Country:
Program area:
Type:
Working Paper
Date:
December 01, 2011
English
Financial development is critical for growth, but its microdeterminants are not well understood. We test leading theories of low demand for financial services in emerging markets, combining novel survey evidence from Indonesia and India with a field experiment. We find a strong correlation between financial literacy and behavior. However, a financial education program has modest effects, increasing demand for bank accounts only for those with limited education or financial literacy. In contrast, small subsidies greatly increase demand. A follow-up survey confirms these findings, demonstrating that newly opened accounts remain open and in use 2 years after the intervention.
Country:
Program area:
Type:
Published Paper
Date:
December 01, 2011
English
We report on a study that used observations, conversations, and formal interviews to explore literacy instruction in 24 lower-primary classrooms in coastal Kenya. Specifically, we report the ways literacy instruction is delivered and how that delivery aligns with practices understood to promote reading acquisition. We find (1) prioritization of developing oral language skills over teaching the relationships between sounds and symbols, (2) enablers to literacy instruction that are the result of teachers’ efforts, and (3) constraints to successful literacy instruction as perceived by the teachers.We identify challenges and opportunities to improve literacy instruction in English and Swahili.
Country:
Program area:
Type:
Published Paper
Date:
November 15, 2011
English
Conditional cash transfers (CCTs) have recently received considerable attention as a potentially innovative and effective approach to the prevention of HIV/AIDS. We evaluate a conditional cash transfer program in rural Malawi which offered financial incentives to men and women to maintain their HIV status for approximately one year. The amounts of the reward ranged from zero to approximately 3–4 months wage. We find no effect of the offered incentives on HIV status or on reported sexual behavior. However, shortly after receiving the reward, men who received the cash transfer were 9 percentage points more likely and women were 6.7 percentage points less likely to engage in risky sex. Our analyses therefore question the “unconditional effectiveness” of CCT program for HIV prevention: CCT Programs that aim to motivate safe sexual behavior in Africa should take into account that money given in the present may have much stronger effects than rewards offered in the future, and any effect of...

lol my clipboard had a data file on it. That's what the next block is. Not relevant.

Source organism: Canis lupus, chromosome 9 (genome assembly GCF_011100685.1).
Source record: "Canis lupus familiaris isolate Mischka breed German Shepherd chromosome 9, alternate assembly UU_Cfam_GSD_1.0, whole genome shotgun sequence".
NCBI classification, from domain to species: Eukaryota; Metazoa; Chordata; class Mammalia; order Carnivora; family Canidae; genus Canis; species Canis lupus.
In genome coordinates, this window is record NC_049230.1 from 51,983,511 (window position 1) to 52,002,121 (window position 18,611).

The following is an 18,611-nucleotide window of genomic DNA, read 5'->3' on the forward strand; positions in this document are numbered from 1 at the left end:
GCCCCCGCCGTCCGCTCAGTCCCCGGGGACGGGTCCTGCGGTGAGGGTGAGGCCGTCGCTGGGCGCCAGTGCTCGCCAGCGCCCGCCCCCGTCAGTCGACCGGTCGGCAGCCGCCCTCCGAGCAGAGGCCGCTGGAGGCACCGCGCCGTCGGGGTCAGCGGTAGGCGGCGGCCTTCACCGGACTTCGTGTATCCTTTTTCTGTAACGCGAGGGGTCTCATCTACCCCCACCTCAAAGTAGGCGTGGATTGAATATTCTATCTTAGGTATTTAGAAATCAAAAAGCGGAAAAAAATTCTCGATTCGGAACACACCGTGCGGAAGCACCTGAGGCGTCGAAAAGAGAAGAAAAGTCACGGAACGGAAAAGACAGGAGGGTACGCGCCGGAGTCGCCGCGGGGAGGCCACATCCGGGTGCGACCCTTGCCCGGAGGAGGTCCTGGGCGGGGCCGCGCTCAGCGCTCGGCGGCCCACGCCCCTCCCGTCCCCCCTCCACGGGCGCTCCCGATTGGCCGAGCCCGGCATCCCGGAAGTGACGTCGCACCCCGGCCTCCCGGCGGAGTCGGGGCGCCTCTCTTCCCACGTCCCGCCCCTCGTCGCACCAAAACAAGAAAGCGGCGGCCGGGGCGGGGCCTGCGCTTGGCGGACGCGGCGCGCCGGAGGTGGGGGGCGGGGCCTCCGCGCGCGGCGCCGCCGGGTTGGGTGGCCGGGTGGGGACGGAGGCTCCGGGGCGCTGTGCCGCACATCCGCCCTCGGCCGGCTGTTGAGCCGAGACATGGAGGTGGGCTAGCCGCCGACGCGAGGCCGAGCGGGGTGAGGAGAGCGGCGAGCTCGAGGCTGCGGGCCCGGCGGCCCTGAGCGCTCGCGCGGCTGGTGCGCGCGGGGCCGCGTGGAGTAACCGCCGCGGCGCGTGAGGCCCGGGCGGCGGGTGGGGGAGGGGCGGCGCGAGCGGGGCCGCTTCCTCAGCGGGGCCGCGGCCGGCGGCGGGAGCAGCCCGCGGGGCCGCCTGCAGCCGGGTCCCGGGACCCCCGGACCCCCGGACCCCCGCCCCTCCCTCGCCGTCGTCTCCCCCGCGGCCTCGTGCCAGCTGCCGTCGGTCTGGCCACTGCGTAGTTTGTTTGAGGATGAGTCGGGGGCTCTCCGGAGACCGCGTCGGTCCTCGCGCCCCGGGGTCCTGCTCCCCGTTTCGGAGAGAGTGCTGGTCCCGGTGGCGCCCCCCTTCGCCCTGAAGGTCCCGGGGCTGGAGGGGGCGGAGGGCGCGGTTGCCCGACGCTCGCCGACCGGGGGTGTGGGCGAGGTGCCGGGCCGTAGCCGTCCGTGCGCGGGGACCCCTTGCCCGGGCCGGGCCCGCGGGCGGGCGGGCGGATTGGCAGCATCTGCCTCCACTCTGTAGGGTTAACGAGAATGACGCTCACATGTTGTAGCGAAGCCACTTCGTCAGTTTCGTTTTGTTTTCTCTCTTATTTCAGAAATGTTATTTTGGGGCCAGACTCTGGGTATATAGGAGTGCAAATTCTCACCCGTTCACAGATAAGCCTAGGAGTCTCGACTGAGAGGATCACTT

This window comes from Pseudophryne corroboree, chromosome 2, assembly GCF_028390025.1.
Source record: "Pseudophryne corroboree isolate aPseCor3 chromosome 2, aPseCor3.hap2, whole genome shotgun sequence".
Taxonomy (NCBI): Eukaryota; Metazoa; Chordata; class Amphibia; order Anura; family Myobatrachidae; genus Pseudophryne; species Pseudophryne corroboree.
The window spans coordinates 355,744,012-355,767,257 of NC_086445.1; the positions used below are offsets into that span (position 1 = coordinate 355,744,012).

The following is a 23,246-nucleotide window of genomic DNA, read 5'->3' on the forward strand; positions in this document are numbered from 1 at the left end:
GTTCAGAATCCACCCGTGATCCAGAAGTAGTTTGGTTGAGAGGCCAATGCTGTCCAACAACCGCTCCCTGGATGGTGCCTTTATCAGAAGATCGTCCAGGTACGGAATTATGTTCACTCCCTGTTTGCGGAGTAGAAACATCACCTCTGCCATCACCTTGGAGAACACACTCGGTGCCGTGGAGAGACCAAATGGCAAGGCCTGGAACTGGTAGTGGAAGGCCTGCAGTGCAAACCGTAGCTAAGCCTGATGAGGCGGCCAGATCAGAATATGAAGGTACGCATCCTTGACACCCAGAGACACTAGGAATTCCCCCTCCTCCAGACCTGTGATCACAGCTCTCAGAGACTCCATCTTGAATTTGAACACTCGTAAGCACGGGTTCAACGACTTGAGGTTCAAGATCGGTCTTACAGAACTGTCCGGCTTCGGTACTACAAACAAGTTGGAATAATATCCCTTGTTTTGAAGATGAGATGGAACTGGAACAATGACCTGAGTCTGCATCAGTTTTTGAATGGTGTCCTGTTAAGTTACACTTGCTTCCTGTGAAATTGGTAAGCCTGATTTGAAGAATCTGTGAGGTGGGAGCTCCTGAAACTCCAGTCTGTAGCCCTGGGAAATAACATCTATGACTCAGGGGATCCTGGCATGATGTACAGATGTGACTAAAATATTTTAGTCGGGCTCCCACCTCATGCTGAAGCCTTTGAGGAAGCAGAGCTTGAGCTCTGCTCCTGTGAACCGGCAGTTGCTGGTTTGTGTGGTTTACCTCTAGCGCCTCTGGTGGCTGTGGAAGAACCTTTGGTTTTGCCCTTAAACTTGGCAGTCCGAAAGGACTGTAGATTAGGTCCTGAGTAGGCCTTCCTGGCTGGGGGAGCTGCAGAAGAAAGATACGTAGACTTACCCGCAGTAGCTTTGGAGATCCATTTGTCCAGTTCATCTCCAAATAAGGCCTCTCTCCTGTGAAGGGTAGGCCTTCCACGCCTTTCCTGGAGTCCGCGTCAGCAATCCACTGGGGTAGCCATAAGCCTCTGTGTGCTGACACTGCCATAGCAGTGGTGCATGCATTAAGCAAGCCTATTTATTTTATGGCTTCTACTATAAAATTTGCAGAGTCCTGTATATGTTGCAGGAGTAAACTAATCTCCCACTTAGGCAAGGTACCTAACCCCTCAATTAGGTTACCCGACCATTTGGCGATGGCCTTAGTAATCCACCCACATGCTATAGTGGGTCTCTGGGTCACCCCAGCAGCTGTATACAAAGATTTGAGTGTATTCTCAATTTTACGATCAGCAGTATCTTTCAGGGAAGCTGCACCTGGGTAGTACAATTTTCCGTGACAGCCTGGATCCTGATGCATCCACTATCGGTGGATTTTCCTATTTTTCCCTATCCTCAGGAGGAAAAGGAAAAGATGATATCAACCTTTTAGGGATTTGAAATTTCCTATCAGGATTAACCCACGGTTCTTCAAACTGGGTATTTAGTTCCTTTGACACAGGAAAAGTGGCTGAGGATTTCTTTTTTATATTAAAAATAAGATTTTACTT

Country:
Program area:
Type:
Published Paper
Date:
November 02, 2011
English
In 2009, the results from two microcredit impact studies in Hyderabad, India, and Manila, the Philippines were released to mixed responses (Banerjee, Duflo, Glennerster, and Kinnan 2010; Karlan and Zinman 2011). Some media declared microfinance a failure (Bennett 2009). Many in the microfinance community dismissed these randomized studies as too limited to be a true reflection of the entire sector. These first randomized studies caused a sensation because they challenged the dominant impact narrative for microcredit—a narrative that rests on loans to capital-constrained microentrepreneurs who earn a steep return on marginal capital and thus can repay a relatively high interest rate and reinvest to grow out of poverty—and the way in which that narrative had been universalized in the popular imagination. In fact, the results were more nuanced. What the microcredit studies really showed is that this model of microcredit works for some populations—those who successfully grow businesses—but...
Country:
Program area:
Type:
Report
Date:
November 01, 2011
English
This study reports the results of a randomized impact evaluation of a program designed to reach the poorest of the poor and elevate them out of extreme poverty. The program, which includes the direct transfer of productive assets (e.g. livestock) and additional training, was initially developed in Bangladesh, where it has reached thousands of beneficiaries, and is being piloted and studied in over seven countries. The results of this study, based on a pilot in India, indicate that this intervention succeeds in elevating the economic situation of the poorest. We find that the program results in a 15% increase in household consumption and has positive impacts on other measures of household wealth and welfare, such as assets and emotional well-being. Our results are consistent with the notion that the wealth transfer, in the form of asset distribution, directly increased consumption among beneficiary households through the liquidation of assets, but other sources of income, notably from s...
Country:
Program area:
Type:
Working Paper
Date:
November 01, 2011
English
Policymakers in Liberia face a dearth of evidence to guide their ambitious agenda of security sector reform, strengthening of property rights and the rule of law, and reconciliation. This lack of data is especially acute outside the capital and in areas where UN and police presence is limited.
Country:
Type:
Brief
Date:
October 25, 2011

Pages